The digestive system carries out digestion. Digestion is the process where by food is broken down into nutrients that the body
Look at the following pictures.
Describe each picture above briefly.
Predict what you are going to learn.
12.1: Functions of the digestive system
The major functions of the digestive system are digestion of food and absorption of digested food.
Activity 12.1: identify location of the digestive system
What to do:
(i) Touch your body to show how food moves along the digestive system.
(ii) Describe what happens to food from the time you take it in your mouth to the time it comes out as faeces.
(iii) Look at the wall chart in your class showing parts of the digestive system. Draw it in your notebook.
Digestion is the process by which food is broken down into smaller particles.
Absorption refers to the uptake of digested food into the body.
12.2: Parts and functions of the digestive system
The digestive system consists of the alimentary canal and digestive glands.
Activity 12.2: naming parts of the digestive system
(i) Draw the following picture in your notebook.
(ii) Use your XO laptop or books in the library to fill in the blanks on the diagram above.
(iii) Describe how food passes through the body to the anus.
(iv) Indicate on the picture where the salivary and gastric glands are located.
The alimentary canal
The alimentary canal is a tube-like passage, which runs from the mouth to the anus. Parts of the alimentary canal include, the mouth, oesophagus (gullet), stomach small intestine, large intestine
and the anus.
Digestive glands Digestive glands are glands that produce substances that are useful in the digestion process.
These glands include the salivary glands, gastric glands, the liver, gall bladder and the pancreas.
12.3: Stages of digestion
Activity 12.3: The digestion process
What to do:
(i) Observe the digestive system that you drew in your notebook.
(ii) Label the parts that you had not labelled.
(iii) Research the process of digestion.
(iv) Write short notes about digestion in your notebook.
Digestion takes places in stages. These are: ingestion, digestion, absorption and ejection.
Ingestion Ingestion refers to the intake of food in the mouth. We should ingest clean food and digestible food.
It is wrong to ingest non food materials like soil, metals and plastics.
(a) digestion in the mouth
Ask your friend to open his or her mouth. What do you see?
What are the functions of all the parts that you have seen in the mouth? The ingested food is chewed using teeth and mixed with saliva from salivary glands. Saliva is a digestive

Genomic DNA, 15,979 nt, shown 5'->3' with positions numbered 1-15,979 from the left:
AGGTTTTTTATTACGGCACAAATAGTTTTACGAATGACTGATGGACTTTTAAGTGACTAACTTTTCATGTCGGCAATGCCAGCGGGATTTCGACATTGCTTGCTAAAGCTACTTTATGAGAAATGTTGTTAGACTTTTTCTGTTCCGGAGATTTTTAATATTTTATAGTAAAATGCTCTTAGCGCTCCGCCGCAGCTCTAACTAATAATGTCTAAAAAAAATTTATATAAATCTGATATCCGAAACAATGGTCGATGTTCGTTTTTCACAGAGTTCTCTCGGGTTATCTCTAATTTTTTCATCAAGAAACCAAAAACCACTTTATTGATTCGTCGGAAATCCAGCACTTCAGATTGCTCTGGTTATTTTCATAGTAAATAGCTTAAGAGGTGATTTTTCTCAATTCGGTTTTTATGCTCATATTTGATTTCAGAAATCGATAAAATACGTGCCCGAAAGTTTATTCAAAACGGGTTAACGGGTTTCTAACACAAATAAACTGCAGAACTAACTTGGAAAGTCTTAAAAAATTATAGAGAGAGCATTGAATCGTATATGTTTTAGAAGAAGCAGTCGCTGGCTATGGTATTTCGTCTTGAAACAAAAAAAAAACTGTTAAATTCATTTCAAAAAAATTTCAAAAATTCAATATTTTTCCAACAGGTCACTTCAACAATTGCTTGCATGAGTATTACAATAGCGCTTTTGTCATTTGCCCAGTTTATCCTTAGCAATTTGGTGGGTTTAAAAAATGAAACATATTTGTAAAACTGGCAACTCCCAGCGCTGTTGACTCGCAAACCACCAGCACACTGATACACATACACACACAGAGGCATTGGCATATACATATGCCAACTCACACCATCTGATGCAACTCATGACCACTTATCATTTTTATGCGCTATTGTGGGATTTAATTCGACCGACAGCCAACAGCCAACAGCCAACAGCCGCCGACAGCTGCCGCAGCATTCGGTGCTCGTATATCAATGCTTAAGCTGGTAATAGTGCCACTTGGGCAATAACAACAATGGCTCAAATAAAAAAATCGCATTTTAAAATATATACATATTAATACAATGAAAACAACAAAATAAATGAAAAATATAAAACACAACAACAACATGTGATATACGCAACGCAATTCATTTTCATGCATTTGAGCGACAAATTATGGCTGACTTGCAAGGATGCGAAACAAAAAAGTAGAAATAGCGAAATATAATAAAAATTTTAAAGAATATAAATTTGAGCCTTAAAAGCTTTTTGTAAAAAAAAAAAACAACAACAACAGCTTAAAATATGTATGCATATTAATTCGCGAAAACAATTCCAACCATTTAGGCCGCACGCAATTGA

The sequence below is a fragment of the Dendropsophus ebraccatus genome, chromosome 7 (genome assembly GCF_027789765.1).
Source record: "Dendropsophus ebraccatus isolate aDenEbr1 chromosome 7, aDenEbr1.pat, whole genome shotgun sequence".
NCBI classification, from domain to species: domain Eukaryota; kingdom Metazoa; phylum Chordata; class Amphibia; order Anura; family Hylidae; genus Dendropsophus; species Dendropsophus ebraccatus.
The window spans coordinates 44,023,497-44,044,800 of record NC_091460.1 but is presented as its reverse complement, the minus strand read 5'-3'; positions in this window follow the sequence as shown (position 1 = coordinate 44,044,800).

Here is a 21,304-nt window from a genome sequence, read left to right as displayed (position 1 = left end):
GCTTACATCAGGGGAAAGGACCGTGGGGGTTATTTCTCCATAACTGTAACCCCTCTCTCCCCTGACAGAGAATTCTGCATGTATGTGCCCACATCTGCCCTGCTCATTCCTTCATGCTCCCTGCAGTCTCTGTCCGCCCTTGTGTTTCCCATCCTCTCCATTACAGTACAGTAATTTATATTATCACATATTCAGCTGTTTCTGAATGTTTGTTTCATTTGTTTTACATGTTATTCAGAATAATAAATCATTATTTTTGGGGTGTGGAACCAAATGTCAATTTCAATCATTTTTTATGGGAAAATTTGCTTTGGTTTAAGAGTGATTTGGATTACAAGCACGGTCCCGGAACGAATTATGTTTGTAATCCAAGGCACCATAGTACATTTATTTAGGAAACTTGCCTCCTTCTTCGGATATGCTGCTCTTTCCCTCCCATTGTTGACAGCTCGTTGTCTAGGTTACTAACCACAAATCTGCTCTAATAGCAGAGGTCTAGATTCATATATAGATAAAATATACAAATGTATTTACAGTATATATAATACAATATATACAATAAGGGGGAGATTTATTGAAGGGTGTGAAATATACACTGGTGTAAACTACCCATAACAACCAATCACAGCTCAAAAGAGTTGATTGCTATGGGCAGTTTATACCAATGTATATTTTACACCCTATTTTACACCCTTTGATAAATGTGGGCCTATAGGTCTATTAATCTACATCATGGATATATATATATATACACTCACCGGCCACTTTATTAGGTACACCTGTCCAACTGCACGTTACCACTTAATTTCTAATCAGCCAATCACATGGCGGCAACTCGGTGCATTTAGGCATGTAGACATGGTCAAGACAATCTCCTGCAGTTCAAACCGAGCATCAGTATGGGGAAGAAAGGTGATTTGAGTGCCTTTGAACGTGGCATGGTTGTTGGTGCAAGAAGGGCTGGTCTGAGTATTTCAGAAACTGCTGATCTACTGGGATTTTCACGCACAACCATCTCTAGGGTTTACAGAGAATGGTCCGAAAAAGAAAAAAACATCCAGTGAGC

juice that moistens the food.
The tongue rolls the food into small rounded balls called boluses. Saliva also contains digestive substances (enzymes) that break down starch into a simpler form.
The food boluses are then pushed through the oesophagus.
The oesophagus is a tube that connects the mouth to the stomach.
• Food moves through the oesophagus in continuous waves of contraction and relaxation.
These waves are called peristalsis.
• Digestion starts in the mouth and ends in the small intestines.
(b) Digestion in the stomach
From the oesophagus the food enters the stomach.
The lining of the stomach produces digestive enzymes, which help in the digestion of proteins.
The stomach lining also produces hydrochloric acid. This acid kills germs that may be present in the food.
The stomach serves as a temporary store for food. From time to time, food is released into the small
(c) Digestion in the small intestine The small intestine is divided into two parts. The upper part is known as the duodenum. The lower part is
known as the ileum.
Most digestion in the small intestine takes place in the duodenum. In the duodenum, bile and pancreatic
juices mix with food.
Bile is produced by the liver and stored in the gall bladder. Pancreatic juices help in further digestion of food.
The ileum is involved in the absorption of digested food. After digestion in the ileum, fats, proteins and carbohydrates are ready for absorption.
Absorption is also known as assimilation. The digested food is absorbed into the blood stream through the walls of the ileum.
Elimination The indigestible materials, unabsorbed food and water enter the large intestines. The large intestines
consists of the colon and the rectum.
In the colon, most of the water is absorbed into the blood stream.
The remaining food waste is passed down to the rectum. The rectum stores undigested food before passing through the anus as faeces.
The removal of the undigested food is known as egestion.
• Water and mineral salts are absorbed in the large intestines.
• Vitamins and glucose are not digested. They are absorbed directly into the blood.
12.4: Hygiene of digestion
Activity 12.4: identifying the hygiene of digestion
Match the hygiene of digestions practices shown below to their pictures.
Name 3 other practices that help to maintain the hygiene of digestion.
Project 1 Maintaining the hygiene of digestion
• Use your XO browser or books in the library to research ways to maintain a healthy digestive system. • Design a poster that encourages hygiene of the digestive system. Hang it at the back of your class. • An example of a poster is shown below:
Chewing food properly = Easy swallowing + healthy body Hurried eating = Choking + Poor digestion + Poor health Make your DS happy, chew slowly !
12.5: Identification of a balanced diet
A balanced diet contains energy giving food (carbohydrates), body building food (proteins) and protective food (vitamins).
Activity 12.5: identification of food groups
(i) The following table shows a variety of foods.
(ii) Put the foods into a group of 3 to create balanced diets.
Components of a balanced diet
Activity 12.6: Collecting various groups of food to identify them
What to do:
1. Collect the groups of food over the weekend and bring them to school.
2. Place the foods into their correct food groups.
A balanced diet is a meal that contains all the nutrients needed by the body in the right quantities.
A meal is food eaten during any occasion in the day.
What food groups should a balanced diet contain?
1. Carbohydrates Carbohydrates provide the body with energy to work. These foods also keep the body strong and warm.
Proteins are necessary for the growth and repair of body tissues.
3. vitamins These foods protect the body against diseases.
Fresh fruits and vegetables are the main sources of vitamins. There are many types of vitamins. Examples are vitamins A, B, C, D, E and K.
Cashew nuts and ground nuts are both energy giving and body building foods.
Minerals are present in many foods. They are required by the body in small quantities. Examples of minerals are calcium, phosphorus, iron, iodine, potassium, sodium and zinc. The following table shows some minerals, their uses in the body and their sources.